# How do people sense that Cauchy-Schwarz inequality will be used in this question?

I was reading this question on this website.

Let $\{ a_n\}$ be a sequence of non-negative real numbers such that the series $\sum_{n=1}^{\infty}a_n$ is convergent.

If $p$ is a real number such that the series $\sum{\frac{\sqrt a_n}{n^p}}$ diverges, then

(A) $p$ must be strictly less than $\frac{1}{2}$

(B) $p$ must be strictly less than or equal to $\frac{1}{2}$

(C) $p$ must be strictly less than or equal to 1 but can be greater than $\frac{1}{2}$

(D) $p$ must be strictly less than 1 but can be greater than or equal to $\frac{1}{2}$.

I spent a lot of time thinking about the problem but after lot of mental struggle I gave up. I looked at the answers posted and it was a simple application of Cauchy-Schwarz inequality.

Being a bit more explicit, the Cauchy-Schwarz inequality and the assumptions imply

$$\infty = \sum_{n=1}^\infty \frac{a_n^{1/2}}{n^p} \leq \left ( \sum_{n=1}^\infty a_n \right )^{1/2} \left ( \sum_{n=1}^\infty \frac{1}{n^{2p}} \right )^{1/2}.$$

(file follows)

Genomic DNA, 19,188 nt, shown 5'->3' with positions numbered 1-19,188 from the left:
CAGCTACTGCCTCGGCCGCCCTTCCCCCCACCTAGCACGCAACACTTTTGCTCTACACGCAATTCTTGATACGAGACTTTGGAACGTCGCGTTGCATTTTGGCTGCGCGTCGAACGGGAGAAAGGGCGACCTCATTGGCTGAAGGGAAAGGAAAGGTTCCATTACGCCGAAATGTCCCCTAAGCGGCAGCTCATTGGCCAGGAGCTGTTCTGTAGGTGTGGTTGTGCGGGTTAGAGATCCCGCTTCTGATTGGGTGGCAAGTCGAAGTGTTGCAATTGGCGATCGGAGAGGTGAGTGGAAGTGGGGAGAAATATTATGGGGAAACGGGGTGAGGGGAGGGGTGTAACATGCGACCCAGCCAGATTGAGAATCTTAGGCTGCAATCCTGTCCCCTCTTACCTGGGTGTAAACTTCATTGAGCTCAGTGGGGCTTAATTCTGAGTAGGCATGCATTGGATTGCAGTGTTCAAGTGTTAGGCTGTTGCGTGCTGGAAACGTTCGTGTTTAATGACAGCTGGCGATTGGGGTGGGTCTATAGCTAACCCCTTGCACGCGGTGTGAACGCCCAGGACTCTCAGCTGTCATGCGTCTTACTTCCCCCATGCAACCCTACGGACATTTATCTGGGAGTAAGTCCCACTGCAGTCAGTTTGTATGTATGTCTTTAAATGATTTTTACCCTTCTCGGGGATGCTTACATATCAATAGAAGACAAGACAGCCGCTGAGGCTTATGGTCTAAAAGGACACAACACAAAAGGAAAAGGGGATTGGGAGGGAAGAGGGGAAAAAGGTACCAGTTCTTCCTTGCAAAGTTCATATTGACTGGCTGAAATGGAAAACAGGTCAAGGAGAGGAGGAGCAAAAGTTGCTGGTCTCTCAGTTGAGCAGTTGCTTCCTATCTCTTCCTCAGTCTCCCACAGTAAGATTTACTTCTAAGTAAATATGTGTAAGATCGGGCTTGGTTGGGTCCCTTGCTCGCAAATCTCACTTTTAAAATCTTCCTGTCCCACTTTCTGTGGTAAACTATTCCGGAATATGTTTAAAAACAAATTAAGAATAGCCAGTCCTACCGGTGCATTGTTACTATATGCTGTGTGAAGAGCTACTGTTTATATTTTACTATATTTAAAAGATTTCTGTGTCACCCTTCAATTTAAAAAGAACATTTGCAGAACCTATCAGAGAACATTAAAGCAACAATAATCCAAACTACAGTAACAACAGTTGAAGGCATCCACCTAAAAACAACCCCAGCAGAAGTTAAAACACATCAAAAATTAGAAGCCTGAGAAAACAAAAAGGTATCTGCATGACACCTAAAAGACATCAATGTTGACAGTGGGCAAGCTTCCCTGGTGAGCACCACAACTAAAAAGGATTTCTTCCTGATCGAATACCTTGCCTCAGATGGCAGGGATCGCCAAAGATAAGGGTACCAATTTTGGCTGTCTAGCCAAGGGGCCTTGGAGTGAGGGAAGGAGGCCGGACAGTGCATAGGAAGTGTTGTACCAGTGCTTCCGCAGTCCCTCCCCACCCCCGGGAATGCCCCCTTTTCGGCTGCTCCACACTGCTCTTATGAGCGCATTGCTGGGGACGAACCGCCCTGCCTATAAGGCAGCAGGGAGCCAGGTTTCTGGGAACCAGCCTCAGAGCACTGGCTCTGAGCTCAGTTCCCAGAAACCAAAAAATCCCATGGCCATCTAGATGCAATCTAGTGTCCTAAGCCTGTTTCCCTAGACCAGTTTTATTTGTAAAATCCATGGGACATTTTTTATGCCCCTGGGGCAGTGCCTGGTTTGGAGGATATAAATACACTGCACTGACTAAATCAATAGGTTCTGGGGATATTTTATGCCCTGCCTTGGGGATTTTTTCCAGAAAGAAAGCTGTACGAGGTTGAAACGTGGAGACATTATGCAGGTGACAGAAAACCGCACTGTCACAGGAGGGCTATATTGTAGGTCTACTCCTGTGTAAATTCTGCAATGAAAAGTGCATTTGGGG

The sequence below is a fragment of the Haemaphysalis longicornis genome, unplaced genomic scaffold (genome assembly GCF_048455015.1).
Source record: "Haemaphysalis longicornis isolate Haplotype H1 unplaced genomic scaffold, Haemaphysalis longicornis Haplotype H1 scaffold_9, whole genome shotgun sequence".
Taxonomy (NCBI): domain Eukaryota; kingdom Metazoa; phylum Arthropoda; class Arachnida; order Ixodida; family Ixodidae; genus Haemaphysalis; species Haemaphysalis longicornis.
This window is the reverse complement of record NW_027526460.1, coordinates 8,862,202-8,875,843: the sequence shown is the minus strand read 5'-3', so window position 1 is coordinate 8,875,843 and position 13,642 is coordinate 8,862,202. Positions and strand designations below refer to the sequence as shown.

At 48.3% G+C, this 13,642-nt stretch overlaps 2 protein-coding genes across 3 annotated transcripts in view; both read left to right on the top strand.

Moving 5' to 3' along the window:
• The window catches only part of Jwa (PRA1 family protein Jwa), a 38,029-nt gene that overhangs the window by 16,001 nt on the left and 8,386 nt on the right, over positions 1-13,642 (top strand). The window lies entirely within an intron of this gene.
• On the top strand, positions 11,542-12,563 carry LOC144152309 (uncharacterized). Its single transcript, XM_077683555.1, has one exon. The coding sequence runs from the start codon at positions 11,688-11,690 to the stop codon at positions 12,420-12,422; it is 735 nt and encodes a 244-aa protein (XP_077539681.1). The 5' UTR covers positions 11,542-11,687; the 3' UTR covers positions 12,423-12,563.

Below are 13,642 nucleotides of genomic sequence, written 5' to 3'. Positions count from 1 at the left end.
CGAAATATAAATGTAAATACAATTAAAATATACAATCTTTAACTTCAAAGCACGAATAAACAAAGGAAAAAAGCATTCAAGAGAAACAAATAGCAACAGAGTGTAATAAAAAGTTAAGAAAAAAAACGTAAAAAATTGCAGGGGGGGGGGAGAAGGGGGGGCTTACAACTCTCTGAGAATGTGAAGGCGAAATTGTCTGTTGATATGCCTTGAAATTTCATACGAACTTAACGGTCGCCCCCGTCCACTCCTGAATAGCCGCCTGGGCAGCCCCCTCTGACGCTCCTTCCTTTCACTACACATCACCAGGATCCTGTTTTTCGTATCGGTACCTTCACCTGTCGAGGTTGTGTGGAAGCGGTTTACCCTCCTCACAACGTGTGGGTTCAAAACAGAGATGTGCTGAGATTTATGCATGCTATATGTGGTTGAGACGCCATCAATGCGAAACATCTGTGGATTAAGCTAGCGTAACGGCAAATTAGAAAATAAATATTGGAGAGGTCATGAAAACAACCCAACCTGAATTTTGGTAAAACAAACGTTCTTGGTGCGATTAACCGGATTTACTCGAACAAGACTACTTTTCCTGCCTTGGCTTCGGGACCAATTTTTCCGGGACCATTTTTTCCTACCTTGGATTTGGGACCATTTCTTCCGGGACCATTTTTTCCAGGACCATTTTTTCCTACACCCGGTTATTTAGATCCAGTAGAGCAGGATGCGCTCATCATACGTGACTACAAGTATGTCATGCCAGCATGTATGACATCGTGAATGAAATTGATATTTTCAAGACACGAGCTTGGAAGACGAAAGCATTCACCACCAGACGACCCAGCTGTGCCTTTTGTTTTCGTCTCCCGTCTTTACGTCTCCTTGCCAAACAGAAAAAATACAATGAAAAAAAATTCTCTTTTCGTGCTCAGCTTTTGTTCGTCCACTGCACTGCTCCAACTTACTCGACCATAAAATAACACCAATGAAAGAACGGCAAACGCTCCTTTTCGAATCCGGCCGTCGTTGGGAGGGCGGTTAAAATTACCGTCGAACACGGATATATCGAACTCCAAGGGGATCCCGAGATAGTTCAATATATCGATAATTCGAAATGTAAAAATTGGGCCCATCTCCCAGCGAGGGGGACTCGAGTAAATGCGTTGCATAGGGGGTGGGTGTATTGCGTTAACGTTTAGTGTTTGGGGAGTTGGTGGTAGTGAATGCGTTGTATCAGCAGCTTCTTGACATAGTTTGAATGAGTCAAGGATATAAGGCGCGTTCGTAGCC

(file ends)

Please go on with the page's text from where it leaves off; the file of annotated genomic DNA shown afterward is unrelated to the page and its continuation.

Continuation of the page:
In short my question is what are some red flags to notice which signals that Cauchy-Schwarz inequality can be used to solve the problem.

I know the theorem and proof as well.

P.S. Sorry for my English. Feel free to edit.

You've got an arbitrary convergence series $\sum a_n$, and you're trying to figure out the convergence of $\sum \frac{\sqrt{a_n}}{n^p}$. Two things strike me about that series.
Firstly, the terms are related to $\sqrt{a_n}$, rather than just $a_n$. That will change convergence, in particular, it will make convergence slower (or make convergence not happen at all). If we want to relate this series back to $\sum a_n$, it'd be really handy if there was some inequality that naturally involved looking at the sum of squared terms, such as the Cauchy-Schwarz inequality.